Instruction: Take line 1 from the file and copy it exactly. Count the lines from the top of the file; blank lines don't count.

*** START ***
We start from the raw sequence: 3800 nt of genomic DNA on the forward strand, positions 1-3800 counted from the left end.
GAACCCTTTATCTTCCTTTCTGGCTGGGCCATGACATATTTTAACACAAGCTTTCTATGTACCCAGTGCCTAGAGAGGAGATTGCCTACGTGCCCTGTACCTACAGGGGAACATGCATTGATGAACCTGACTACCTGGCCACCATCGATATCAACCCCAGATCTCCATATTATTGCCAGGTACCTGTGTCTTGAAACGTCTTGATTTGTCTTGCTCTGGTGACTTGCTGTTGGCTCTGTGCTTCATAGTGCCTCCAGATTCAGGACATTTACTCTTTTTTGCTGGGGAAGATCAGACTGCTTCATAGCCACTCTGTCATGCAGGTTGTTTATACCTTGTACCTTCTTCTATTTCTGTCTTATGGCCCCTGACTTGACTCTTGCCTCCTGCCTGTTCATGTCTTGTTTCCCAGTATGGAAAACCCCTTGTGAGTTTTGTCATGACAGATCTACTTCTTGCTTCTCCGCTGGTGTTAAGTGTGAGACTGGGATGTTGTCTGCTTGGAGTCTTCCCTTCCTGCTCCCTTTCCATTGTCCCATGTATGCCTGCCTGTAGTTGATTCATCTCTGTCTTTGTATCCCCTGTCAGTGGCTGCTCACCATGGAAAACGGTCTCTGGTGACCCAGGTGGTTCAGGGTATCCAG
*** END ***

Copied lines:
We start from the raw sequence: 3800 nt of genomic DNA on the forward strand, positions 1-3800 counted from the left end.